Energy Dispute Resolution: Investment Protection, Transit and the Energy Charter Treaty - Hardcover
Energy Dispute Resolution: Investment Protection, Transit and the Energy Charter Treaty - Electronic
IOANNIS KARDASSOPOULOS v GEORGIA
ICSID CASE NO. ARB/05/18
Skadden, Arps, Slate, Meagher & Flom (UK) LLP
The Kardassopoulos case will be remembered, foremost, as the
first decision to hold a respondent state to account despite claims
that its domestic law prohibited the provisional application of the
1994 Energy Charter Treaty (the “ECT” or “Treaty”).1 In a
unanimous decision of 6 July 2007, an ICSID Tribunal upheld its
jurisdiction to decide whether or not Georgia had expropriated
the Greek claimant's interest in an exclusive concession to
transport oil and gas via pipelines across the former Soviet
republic of Georgia. The unique feature of this case was its timing;
it involved an expropriation implemented through executive
decrees passed in 1996, i.e. following signature of the ECT by
Georgia and Greece but prior to the entry into force of the Treaty.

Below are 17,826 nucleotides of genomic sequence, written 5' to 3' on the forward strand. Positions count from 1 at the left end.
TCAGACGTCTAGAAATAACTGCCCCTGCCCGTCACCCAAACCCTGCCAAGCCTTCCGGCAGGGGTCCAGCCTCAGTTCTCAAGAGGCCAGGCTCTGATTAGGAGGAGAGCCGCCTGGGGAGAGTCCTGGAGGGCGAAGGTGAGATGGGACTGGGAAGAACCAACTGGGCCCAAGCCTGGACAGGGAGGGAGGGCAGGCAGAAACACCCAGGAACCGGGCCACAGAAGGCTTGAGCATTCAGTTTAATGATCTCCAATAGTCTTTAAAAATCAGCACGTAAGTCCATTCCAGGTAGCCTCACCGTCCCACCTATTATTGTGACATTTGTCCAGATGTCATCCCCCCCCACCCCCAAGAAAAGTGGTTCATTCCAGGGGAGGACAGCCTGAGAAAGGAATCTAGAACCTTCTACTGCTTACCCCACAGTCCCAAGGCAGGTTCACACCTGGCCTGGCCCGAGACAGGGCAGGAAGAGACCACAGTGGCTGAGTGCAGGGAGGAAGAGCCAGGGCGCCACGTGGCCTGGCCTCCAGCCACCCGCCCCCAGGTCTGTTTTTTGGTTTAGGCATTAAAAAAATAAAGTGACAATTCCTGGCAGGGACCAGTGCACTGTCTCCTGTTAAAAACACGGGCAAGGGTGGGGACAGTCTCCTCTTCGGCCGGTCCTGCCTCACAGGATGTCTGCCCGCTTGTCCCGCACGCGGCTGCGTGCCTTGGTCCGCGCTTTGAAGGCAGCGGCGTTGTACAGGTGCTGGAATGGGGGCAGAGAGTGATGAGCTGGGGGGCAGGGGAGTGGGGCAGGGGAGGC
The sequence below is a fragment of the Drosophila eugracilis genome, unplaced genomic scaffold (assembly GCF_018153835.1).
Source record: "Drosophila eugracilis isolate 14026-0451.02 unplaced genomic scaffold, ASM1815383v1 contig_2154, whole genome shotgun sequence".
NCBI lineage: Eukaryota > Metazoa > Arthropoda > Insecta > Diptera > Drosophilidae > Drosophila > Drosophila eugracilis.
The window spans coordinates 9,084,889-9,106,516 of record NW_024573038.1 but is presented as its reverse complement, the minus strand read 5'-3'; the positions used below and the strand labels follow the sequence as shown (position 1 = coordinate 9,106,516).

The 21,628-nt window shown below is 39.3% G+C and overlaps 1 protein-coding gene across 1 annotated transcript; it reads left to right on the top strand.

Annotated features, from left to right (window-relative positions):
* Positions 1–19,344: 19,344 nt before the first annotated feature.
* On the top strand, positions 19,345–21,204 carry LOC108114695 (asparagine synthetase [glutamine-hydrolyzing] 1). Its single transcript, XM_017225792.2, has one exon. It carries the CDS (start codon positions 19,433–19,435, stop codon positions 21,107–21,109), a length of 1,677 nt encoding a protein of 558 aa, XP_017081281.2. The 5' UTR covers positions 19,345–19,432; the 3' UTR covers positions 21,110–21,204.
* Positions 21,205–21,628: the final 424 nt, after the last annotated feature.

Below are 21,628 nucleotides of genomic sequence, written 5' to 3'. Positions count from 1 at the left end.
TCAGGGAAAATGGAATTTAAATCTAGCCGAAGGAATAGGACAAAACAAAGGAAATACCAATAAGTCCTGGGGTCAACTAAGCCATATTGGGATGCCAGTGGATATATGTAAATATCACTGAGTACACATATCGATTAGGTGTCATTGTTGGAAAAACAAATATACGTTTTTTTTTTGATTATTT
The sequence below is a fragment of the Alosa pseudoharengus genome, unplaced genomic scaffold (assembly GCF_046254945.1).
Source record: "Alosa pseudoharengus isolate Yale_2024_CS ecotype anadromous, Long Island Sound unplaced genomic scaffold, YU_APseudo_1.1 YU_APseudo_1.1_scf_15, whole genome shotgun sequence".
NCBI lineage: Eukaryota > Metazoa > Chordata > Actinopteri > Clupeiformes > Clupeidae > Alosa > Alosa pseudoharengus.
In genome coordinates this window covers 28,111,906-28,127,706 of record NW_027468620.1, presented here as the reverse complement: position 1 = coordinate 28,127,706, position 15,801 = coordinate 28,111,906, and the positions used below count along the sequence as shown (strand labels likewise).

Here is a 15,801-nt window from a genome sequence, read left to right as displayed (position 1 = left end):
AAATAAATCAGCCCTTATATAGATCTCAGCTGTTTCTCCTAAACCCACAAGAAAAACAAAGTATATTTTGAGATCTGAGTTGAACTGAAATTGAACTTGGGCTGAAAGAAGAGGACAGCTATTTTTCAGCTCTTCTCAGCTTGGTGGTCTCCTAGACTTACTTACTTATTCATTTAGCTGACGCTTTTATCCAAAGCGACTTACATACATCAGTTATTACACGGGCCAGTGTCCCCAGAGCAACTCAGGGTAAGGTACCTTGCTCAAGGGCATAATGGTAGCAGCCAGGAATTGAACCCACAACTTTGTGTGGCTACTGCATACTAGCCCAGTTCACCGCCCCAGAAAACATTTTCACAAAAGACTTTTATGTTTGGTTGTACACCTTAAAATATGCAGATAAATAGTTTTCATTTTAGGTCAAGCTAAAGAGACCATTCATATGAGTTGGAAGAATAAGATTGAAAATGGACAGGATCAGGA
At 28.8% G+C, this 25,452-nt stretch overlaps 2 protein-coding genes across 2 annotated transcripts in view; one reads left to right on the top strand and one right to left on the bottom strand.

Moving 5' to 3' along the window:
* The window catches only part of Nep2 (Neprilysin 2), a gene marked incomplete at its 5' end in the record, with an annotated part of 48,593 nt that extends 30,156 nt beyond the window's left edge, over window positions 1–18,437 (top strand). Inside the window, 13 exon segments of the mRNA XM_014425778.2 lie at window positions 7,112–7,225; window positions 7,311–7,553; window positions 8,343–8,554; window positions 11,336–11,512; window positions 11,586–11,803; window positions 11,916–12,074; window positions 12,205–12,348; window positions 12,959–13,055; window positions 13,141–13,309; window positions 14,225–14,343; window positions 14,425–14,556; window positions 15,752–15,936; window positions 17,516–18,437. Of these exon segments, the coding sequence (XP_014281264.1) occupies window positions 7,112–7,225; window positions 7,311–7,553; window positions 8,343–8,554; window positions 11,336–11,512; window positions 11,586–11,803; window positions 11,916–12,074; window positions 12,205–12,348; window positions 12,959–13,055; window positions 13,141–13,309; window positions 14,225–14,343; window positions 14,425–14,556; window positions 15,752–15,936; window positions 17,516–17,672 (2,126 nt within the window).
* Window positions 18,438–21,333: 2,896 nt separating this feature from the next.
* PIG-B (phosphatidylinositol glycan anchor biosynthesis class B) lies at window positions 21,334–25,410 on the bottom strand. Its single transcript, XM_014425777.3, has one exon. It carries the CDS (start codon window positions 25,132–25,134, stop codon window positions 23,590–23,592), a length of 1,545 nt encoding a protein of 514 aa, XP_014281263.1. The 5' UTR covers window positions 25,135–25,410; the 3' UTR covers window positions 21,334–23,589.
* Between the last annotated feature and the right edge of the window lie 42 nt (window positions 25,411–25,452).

The facts thus offered the perfect opportunity to test the meaning
and effect of the Contracting Parties' agreement to apply the
Treaty provisionally pending its entry into force in April 1998.
But the Kardassopoulos case is as much about geography as it is
about timing. Nestled between the Caspian Sea and Black Sea,
Georgia lies along one of the world’s most ancient trading routes:
the myriad of trade arteries which linked China across Central
Asia, India and Persia to the Mediterranean: a lifeline of trade,
commerce and information subsequently coined the “Silk Road”.
David Herlihy is Counsel in Skadden’s International
Arbitration Group. He has acted in a wide range of significant
international arbitrations, including disputes conducted under the
Arbitration Rules of the ICC, LCIA, ICSID, ICDR and UNCITRAL.
LL.M., New York University School of Law (John F. Kennedy
Memorial Scholar) B.C.L., The National University of Ireland,
(First Class Honours, College Scholar).